The examples above makes the land so called dirty land and true ownership of the land is almost impossible to establish. It is common that dirty land is offered to be sold to naive tourists who eagerly put down a deposit on the land to not miss the opportunity. Soon after the truth is discovered that a certificate can never be issued and the land cannot change ownership. By then, your deposit is long gone.
Other activities that you might have to deal with during the process of buying land on Lombok are:
- Identifying true land owners
- Obtaining permission from the head of village (Kepala Desa)
- Settling ownership conflicts among neighbours and family
- Paying-off a variety of people associated with the land pruchase
- Negotiating price
- Determining exact property boundaries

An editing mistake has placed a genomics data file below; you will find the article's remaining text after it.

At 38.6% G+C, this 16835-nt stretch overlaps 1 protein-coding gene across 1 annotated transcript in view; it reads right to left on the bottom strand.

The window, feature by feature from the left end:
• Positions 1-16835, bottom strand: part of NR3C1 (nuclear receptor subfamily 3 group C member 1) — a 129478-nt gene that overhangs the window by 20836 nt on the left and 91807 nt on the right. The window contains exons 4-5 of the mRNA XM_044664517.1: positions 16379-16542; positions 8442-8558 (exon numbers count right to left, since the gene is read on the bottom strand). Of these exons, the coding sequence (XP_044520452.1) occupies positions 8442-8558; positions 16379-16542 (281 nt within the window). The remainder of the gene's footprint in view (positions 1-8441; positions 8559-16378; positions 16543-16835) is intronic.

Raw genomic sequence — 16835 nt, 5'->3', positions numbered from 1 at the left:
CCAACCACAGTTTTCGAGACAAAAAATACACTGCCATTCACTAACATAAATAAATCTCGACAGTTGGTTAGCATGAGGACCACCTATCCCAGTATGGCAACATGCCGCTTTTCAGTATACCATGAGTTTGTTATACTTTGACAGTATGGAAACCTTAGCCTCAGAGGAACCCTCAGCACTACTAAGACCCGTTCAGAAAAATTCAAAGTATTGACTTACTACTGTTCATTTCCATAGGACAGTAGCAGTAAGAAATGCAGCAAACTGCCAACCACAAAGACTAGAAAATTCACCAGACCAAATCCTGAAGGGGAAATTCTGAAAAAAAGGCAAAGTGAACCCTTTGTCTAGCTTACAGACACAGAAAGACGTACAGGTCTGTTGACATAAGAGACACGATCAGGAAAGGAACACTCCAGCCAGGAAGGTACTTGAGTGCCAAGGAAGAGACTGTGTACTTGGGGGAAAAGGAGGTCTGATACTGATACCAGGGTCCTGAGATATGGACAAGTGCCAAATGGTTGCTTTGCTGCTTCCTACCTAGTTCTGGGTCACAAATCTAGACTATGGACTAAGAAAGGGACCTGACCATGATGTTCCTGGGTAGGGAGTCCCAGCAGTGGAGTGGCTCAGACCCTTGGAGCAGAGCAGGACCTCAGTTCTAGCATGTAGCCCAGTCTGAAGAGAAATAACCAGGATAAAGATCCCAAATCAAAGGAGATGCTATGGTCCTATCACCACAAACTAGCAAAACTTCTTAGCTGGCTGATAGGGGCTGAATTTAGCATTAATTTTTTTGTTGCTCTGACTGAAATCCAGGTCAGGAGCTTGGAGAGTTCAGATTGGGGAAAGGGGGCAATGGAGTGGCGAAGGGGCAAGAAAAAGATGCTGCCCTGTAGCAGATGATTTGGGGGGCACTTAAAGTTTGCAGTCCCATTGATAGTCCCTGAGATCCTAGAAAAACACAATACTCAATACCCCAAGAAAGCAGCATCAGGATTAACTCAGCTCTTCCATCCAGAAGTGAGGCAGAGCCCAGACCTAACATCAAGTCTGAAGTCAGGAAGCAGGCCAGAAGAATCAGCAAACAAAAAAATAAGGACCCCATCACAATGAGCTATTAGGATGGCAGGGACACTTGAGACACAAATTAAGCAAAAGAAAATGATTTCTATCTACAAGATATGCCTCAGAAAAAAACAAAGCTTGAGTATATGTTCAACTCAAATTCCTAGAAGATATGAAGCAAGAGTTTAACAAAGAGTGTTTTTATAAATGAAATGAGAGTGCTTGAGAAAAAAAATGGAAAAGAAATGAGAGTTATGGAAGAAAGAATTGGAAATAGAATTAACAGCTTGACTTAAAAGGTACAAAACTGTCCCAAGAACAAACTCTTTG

- Negotiating settlement terms
Foreign investors must be aware of these risks and make sure to minimise them. The reason for purchasing land on Lombok in spite of these risks is the prospect of a huge reward. Many people have quadrupled their money in the past five years. The price of land on Lombok is about 50-100 times lower than for equivalent land on Bali. Take for example the area around Kuta Bali where land not even close to the ocean or with any view is selling for 3.000.000.000 IDR per are. Beach front land probably is sold for 10.000.000.000 IDR per are if you can find any. Lombok still have parcels of land with panoramic ocean views available at a bargain price.
11.2 Due Diligence